Research Handbooks in European Law series
Edited by Joseph A. McMahon and Michael N. Cardwell
Chapter 15: Of eggs, and seals, and leghold traps: Internal and external public morality as a factor in European Union animal welfare legislation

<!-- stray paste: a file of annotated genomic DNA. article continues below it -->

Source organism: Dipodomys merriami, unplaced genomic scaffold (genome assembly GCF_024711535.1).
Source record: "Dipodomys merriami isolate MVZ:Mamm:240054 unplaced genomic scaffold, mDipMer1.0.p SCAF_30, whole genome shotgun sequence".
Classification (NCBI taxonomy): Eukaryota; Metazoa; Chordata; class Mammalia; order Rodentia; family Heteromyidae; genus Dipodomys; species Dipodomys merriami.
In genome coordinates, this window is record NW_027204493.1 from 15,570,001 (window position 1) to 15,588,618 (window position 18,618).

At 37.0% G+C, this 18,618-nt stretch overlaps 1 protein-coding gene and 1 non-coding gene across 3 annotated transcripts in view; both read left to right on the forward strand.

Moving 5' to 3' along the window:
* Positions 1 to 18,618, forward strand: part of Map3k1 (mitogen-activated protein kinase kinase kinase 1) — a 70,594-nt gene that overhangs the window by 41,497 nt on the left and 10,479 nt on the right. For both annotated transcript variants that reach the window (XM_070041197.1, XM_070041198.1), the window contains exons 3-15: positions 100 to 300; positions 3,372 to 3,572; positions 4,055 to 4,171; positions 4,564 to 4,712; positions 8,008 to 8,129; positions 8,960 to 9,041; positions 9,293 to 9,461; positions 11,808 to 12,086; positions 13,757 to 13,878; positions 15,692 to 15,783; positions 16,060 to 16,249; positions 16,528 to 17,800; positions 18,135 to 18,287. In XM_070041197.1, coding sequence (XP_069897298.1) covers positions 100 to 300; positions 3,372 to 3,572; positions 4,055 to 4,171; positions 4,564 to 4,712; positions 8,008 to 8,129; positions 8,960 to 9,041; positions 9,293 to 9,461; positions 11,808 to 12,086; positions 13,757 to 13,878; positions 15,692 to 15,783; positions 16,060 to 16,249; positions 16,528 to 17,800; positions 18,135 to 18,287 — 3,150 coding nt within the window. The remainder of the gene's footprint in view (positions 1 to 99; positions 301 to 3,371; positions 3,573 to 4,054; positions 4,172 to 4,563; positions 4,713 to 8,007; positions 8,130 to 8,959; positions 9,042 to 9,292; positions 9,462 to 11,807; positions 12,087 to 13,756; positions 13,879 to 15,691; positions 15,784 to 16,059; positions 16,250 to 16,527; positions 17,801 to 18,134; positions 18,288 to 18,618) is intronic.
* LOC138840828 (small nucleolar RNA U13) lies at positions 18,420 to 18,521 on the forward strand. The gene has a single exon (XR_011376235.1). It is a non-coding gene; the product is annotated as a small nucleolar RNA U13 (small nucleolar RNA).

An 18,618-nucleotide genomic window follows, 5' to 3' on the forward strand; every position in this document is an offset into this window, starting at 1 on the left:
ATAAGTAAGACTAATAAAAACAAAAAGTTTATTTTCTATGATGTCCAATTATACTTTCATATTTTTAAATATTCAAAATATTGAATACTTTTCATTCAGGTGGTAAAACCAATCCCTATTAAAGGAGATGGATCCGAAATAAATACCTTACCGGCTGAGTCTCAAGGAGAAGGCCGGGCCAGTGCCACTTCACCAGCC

In Seal Products, a World Trade Organization (WTO) dispute settlement panel and the Appellate Body gave detailed consideration to arguments surrounding the use of concern for animal welfare as grounds for regulating trade in certain products. The litigation sprang from a pair of European Union (EU) regulations designed to prohibit the importation of commercial products which were derived from the large scale hunting of seals. The ban was based on animal welfare concerns that were being expressed by citizens across the Member States regarding the manner in which seals were being killed. At the time of their passing in 2009–10, the Regulations were hailed as a ‘historic victory’ by animal rights advocates. The decision by the dispute settlement panel, and subsequently the Appellate Body, to uphold certain elements of the EU Seal Regime and declare others in breach of international trade law is considered to be of significance. However, while the EU Seal Regime may represent a clear articulation of a concern for animal welfare in third country states as an aspect of public morality within the EU, the EU institutions have been far less willing to allow the use of public morality grounds to challenge measures seen as in violation of animal welfare norms within the Member States. Such reluctance to fully embrace non-instrumentalist animal welfare concerns will probably continue to prevail, even post the adoption of the Lisbon Treaty.
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